Tomato Plants: Wood vs. Metal Stakes

Overview

Growing tomatoes teaches even a beginning gardener how to grow opinions. Gardeners generally agree that many tomato plants need the support of stakes to do their best. However, there appears to be little argument about whether wood or metal stakes grow the best tomatoes. Trying both kinds of stakes in your garden will help you to form an opinion.

Reasons

Tomato plants come in two basic types. Determinate plants tend to grow less than 3 feet tall, having a strong central stem and short branches. A determinate plant can often stand on its own. The best known determinate is probably the "patio" tomato, which can be grown either in the ground or in a container without staking. Indeterminate plants, however, can grow up to 6 feet tall, may have more than one central stem and are known for long trailing branches. Popular for old-fashioned flavor and high fruit production, indeterminates benefit from being caged or staked, protecting fruit from rot or animal damage and making it easier to pick.

Wood Stakes

Inexpensive and usually readily available, wood tomato stakes usually range from 4 to 6 feet in height. Any kind of scrap wood can be used, with the exception of outdoor treated wood, which contains chemicals. Some lumber yards will bundle or pile scrap that can be bought by the pound. Allowing for a foot of stake planted in the ground, wooden stakes support plants from 3 to 5 feet high. Wooden stakes are prone to warping in wet weather and will rot if soil is frequently soaked for long periods. Taller and more water-resistant wooden stakes are made of bamboo. Expect 2 to 3 years of use from most wooden stakes. The exception is areas where soil is prone to termites, where wooden stakes are not recommended.

Metal Stakes

Metal stakes can usually be obtained in heights up to 8 feet. Those 1/2 inch or more in diameter are better suited to tomato support than thinner metal stakes. Lengths of rebar can be cut to make metal stakes. Stakes prone to rusting should be handled with gloves to prevent abrasions to your hands. To retard rust and make tying tomatoes easier, most commercial metal tomato stakes are coated with plastic. Stakes can be expected to last 3 years or longer. Areas that have been bent during use are most vulnerable to rust and breakage.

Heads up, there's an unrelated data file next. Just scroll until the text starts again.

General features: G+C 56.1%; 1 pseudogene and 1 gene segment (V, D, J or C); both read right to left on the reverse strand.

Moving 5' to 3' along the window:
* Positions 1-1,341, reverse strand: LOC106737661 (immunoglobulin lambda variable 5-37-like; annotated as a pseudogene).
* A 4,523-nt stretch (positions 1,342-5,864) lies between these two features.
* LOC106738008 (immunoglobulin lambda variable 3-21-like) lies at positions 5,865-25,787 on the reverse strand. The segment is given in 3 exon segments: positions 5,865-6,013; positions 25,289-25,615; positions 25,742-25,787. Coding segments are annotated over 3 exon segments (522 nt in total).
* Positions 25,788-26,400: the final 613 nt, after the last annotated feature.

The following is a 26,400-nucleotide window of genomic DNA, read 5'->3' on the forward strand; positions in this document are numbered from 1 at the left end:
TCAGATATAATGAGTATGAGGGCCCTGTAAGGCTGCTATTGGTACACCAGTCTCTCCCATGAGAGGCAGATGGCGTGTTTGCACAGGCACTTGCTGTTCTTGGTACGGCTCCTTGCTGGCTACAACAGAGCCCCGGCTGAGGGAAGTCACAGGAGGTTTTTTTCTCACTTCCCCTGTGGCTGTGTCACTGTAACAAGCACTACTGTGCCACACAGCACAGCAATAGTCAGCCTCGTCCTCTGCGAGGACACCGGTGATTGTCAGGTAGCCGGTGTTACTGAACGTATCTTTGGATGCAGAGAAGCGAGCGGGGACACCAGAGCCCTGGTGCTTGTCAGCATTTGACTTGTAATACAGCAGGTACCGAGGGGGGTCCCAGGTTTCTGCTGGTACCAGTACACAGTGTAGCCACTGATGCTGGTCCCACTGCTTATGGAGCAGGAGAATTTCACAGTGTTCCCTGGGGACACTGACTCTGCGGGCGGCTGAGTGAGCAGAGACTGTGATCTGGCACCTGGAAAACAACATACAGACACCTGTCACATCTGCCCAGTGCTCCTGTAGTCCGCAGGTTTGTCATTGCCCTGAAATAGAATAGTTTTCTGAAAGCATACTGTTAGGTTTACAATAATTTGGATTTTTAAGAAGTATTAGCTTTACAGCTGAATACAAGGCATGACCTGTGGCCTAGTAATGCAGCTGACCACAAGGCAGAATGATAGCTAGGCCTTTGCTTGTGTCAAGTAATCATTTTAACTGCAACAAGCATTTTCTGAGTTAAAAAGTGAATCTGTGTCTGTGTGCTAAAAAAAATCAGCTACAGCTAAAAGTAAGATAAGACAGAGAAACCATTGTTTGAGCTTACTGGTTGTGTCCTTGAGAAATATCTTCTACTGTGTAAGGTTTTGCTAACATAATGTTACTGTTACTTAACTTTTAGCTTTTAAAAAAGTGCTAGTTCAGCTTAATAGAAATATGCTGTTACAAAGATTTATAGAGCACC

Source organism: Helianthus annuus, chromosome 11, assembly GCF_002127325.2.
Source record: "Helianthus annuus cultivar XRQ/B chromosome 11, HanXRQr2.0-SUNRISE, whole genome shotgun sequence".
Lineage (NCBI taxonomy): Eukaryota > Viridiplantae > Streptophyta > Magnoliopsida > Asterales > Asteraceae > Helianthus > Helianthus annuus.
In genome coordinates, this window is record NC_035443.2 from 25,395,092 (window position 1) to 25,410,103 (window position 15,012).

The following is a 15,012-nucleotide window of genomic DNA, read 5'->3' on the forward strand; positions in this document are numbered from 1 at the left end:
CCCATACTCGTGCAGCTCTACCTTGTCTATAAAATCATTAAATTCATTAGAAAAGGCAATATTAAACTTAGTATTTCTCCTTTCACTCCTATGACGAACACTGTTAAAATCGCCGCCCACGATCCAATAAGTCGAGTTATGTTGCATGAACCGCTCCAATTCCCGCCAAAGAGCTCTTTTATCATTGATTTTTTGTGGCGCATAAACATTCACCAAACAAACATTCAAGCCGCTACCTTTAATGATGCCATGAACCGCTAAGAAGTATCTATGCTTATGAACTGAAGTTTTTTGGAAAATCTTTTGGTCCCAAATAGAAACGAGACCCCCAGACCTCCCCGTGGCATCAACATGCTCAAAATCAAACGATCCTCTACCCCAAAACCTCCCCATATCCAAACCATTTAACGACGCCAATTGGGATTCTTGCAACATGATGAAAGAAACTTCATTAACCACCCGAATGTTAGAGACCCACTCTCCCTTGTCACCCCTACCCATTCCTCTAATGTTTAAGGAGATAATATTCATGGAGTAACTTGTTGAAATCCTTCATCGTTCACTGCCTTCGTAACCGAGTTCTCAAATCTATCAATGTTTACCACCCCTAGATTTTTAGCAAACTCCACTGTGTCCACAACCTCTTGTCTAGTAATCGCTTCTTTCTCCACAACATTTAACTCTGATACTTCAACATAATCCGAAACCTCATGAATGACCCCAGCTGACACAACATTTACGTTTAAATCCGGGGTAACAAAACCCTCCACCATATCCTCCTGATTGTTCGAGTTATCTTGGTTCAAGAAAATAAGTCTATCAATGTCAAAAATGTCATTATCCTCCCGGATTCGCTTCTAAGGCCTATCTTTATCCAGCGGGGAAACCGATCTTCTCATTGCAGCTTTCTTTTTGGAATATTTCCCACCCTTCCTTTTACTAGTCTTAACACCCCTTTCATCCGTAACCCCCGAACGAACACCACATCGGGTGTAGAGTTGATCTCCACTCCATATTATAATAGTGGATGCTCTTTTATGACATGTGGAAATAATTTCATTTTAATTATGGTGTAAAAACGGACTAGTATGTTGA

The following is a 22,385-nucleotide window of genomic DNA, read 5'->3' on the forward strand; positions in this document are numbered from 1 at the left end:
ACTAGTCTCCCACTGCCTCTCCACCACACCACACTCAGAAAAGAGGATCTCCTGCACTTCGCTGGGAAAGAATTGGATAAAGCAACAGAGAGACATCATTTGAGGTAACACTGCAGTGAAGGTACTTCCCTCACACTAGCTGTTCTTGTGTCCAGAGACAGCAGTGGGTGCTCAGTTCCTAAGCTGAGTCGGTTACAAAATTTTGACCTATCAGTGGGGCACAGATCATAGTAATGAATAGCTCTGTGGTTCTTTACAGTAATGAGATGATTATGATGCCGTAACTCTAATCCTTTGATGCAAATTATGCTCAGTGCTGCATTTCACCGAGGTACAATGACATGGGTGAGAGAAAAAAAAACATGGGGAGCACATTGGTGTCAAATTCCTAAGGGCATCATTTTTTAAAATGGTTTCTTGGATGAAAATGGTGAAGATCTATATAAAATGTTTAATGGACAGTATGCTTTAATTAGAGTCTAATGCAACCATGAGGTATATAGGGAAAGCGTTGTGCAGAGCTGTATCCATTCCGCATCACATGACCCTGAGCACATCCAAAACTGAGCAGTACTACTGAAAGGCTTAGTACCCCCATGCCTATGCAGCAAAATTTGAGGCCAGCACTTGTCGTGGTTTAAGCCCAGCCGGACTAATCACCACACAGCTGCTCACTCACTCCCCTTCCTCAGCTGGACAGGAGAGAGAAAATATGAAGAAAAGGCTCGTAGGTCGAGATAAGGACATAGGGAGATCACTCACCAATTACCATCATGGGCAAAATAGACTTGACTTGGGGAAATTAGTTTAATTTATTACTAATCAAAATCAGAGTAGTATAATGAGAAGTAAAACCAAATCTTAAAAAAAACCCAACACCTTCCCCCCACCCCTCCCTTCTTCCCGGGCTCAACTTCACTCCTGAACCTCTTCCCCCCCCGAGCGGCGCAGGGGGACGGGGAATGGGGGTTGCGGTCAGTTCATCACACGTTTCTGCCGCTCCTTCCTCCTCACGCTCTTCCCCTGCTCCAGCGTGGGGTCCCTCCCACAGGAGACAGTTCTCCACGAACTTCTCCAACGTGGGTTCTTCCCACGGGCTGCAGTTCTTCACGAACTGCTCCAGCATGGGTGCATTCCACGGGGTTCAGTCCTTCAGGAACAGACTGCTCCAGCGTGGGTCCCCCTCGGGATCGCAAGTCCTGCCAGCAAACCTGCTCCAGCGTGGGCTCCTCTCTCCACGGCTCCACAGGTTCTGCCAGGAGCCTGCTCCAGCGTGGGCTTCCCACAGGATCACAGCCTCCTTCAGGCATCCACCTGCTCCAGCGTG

Making Stakes Work

Some criticisms of either wood or metal stakes have less to do with their materials that with how they are used. All stakes need to be well-seated in the soil to support tomato vine weight. Buy long enough stakes that you can sink 6 inches or more into the ground. Clear very rocky soil before seating stakes to prevent splintering or bending. Add a second stake to support a very large heavily loaded plant. Use soft ties, such as plant tape, fabric scraps, cut-up nylon hose, to restrain plant branches; wire-based ties can cut or choke them. These strategies help both wood and metal stakes perform well.

Alternatives

Those who find both wood and metal stakes unsatisfactory or inadequate can create a variety of other supports for tomato plants. Cages keep plants under control, although winter storage for large numbers of cages can present problems. Let tomato vines clamber over a loosely wound roll of chicken wire. Train a double row of plants down a hay-filled aisle between the rows, keeping fruit off the dirt. Use an existing fence as a growing frame, draped with nylon or plastic trellis cloth or as is. All these old-fashioned techniques have been used by tomato growers, many of whom return to staking as the most space-saving way they know.

Keywords: staking tomato plants, wood vs. metal, staking techniques, alternatives

About this Author

Janet Beal holds a Harvard B.A. in English and a College of New Rochelle M.S in early childhood education. She has worked as a college textbook editor, HUD employee, caterer, and teacher. She is pleased to be part of Demand Studios' exciting community of writers and readers.